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Do We Still Need A Chest X-Ray For Detecting Pneumonia Or Is It Time For POC LUS?

Krystian Sporysz

LEARNING OBJECTIVE

This case report shows us the imprortance of using point-of-care lung ultrasound.

This is a brand new technique for diagnosing pneumonia. Patients in critical condition do not cooperate while doing chest X-ray, but it is very easy to perform lung ultrasound.

AIM

Point-of-care Lung Ultrasound has became a new and modern technique for detecting pneumonia.

Bedside lung ultrasound examination is performed by physycian who knows the patient.

It is fast, easy to learn, and most importantly free of radiation.

While most frequently performed diagnostic procedure is a chest X-ray, however, in patients with symptoms of respiratory failure and in severe general condition the usefulness of a chest X-ray is limited.

The causes of that are: the limitation to only one projection (due to patient position), limited sensitivity and specificity in the differential diagnosis of dyspnea causes.

METHODS

Bedside lung ultrasound was performer on a 70-years-old patient, admitted to the Emergency Department on account of resting dyspnea lasting for several hours and peripheral edema that has been increasing for about a week.

Patient negated chest pain, pain in general, and symptoms of infection.

Coexising conditions: sick sinus syndrome, tachycardia-bradycardia syndrome, arterial hypertension, chronic heart failure, status post VVIR stimulator implantation.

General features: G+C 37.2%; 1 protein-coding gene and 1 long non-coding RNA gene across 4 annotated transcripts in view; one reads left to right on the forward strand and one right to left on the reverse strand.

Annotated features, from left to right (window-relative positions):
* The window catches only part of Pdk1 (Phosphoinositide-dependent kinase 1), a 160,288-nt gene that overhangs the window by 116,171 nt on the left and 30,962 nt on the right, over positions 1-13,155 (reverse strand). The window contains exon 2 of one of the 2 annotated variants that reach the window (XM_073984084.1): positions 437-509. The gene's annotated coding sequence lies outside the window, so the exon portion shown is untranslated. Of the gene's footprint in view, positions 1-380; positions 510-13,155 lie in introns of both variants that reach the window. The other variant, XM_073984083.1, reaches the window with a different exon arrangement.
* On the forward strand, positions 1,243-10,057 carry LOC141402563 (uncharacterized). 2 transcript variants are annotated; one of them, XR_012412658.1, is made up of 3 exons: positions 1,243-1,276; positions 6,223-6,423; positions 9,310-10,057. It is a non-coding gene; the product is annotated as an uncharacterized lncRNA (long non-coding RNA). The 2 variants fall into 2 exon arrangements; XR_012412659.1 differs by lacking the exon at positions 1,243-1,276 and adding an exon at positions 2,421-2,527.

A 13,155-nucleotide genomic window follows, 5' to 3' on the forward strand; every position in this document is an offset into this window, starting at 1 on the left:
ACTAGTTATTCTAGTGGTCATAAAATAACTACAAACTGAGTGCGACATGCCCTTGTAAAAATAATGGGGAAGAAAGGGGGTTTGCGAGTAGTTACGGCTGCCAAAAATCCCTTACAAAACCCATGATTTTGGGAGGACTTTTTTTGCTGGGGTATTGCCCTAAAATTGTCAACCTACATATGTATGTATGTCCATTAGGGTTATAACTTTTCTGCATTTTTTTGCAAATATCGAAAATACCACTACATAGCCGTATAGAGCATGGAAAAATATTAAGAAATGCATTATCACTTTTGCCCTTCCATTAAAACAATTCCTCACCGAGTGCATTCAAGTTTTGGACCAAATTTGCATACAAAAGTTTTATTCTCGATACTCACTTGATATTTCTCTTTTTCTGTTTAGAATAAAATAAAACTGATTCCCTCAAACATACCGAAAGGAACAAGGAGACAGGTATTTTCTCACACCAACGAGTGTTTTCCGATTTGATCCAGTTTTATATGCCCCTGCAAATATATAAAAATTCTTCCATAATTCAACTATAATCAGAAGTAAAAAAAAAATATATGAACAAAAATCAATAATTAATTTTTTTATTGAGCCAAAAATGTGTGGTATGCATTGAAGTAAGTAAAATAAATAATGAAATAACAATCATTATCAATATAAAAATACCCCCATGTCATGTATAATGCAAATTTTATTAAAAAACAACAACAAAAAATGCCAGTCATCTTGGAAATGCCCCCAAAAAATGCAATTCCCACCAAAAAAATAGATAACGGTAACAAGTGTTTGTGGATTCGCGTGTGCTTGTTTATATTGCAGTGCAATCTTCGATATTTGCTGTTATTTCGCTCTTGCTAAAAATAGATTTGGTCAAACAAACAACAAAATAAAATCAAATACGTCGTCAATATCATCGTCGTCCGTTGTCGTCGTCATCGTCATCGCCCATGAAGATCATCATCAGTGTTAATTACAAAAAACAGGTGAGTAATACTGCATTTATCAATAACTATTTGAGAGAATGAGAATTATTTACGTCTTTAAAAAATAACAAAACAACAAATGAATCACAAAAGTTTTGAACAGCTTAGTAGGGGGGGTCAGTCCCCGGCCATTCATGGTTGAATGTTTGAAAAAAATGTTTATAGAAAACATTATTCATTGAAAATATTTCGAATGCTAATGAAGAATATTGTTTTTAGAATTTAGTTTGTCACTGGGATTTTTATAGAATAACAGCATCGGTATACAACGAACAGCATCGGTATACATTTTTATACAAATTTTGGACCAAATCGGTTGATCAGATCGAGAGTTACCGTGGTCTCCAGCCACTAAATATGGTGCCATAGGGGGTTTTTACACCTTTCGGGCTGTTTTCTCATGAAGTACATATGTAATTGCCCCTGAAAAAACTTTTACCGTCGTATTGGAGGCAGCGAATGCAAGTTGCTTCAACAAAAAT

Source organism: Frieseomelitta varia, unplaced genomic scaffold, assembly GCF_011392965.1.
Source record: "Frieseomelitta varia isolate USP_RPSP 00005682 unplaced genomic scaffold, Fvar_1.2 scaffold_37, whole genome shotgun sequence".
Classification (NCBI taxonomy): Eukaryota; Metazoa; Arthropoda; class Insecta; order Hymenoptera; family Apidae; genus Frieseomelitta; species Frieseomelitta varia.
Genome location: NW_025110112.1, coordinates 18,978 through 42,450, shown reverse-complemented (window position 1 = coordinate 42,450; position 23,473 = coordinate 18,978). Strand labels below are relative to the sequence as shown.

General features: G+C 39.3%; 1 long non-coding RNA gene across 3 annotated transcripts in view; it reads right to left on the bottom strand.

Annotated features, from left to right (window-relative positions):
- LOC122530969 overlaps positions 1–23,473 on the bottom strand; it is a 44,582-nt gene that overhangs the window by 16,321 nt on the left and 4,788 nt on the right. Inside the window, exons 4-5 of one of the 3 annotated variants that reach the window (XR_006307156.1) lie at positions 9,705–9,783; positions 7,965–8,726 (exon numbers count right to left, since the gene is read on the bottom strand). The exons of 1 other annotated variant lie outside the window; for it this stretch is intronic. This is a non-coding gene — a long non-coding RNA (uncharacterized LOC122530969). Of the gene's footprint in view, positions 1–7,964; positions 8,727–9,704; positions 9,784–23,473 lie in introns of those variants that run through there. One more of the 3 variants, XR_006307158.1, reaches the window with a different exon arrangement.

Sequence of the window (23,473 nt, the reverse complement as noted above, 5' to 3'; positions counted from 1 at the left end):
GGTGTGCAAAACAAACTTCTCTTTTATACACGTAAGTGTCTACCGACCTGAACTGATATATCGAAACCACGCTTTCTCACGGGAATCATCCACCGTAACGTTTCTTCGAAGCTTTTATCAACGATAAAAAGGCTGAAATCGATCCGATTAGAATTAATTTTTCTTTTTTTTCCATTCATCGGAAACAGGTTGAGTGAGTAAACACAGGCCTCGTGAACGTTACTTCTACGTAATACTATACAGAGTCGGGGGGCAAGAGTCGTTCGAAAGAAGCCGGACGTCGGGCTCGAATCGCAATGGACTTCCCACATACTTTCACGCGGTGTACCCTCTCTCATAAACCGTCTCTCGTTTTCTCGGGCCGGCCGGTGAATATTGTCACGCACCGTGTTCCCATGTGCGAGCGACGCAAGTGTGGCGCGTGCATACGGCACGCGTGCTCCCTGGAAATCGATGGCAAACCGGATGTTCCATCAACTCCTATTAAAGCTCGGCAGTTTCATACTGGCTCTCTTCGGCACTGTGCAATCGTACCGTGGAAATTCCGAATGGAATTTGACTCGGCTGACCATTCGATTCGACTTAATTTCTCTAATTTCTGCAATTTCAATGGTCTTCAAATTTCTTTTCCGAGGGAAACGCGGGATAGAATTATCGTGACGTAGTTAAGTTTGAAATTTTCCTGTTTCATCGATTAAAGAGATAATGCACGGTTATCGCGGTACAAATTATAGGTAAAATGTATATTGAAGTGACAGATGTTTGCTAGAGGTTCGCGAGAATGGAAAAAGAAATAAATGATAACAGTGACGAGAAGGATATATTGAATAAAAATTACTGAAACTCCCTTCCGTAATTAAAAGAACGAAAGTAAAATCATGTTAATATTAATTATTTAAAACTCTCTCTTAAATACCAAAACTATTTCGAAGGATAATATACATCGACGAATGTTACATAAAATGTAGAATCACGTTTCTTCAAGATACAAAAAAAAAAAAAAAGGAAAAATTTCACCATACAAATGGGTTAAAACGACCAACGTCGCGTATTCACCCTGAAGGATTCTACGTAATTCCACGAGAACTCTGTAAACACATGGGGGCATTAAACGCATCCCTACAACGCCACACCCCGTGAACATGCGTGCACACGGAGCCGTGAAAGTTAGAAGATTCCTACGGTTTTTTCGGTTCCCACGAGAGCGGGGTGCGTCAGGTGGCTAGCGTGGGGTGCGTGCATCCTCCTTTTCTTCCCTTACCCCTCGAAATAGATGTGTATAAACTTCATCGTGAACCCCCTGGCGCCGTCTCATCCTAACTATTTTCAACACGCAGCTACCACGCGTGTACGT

RESULTS

On admission the patient was confused. Pale and sweating skin. Noninvasive pulse oxymetry showed 85%, blood pressure was 170/110 mmHg, heart beat was irregular, approximately 130/min.

Auscultation revealed bilateral crackles above the inferior angles of the shoulder blades.

ECG showed tachyarythmia-atrial fibrillation with ventricle heart rate 140/min. Arterial blood gas test revealed characteristics of partial respiratory failure.

Lab tests showed hyponatremia, elevated inflammation markers.

Chest X-ray description: right pleural cavity free effusion in the left pleural cavity cannot be ruled out- the left costophrenic angle is covered by the enlarged heart. The visible lung zones are free of consolidations. Considerable perihilar congestion of the pulmonary circulation.

CONCLUSION

Current use of lung ultrasound offers a vast wariety of diagnostic oportunities to a performing physician.

In a described case, thanks to the use of ultrasonography, we were able to diagnose pulmonary edema and pneumonia in a few  minutes after the admission of the patient and then start the appropriate treatment.

No sign of pneumonia in chest X-ray were highlighted due to their location behind the enlargement of the cardiac silhouette.

That is why ultrasound is far better, because it can be used in a real time examination and in every probe locations on the patient chest.

 

Picture 1. A chest X-Ray

Lung ultrasound: numerous line B artifacts forming the so called :interstitial syndrom” in lower and medial lung fields in both lungs- typical for pulmonary edema, and a consolidation in the lower lobe of the left lung with a dynamic air bronchogram corresponding with inflammatory symptoms.

 

Picture 2. B lines artifacts

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Picture 3. Lung consolidation with a dynamic air bronchogram.

 

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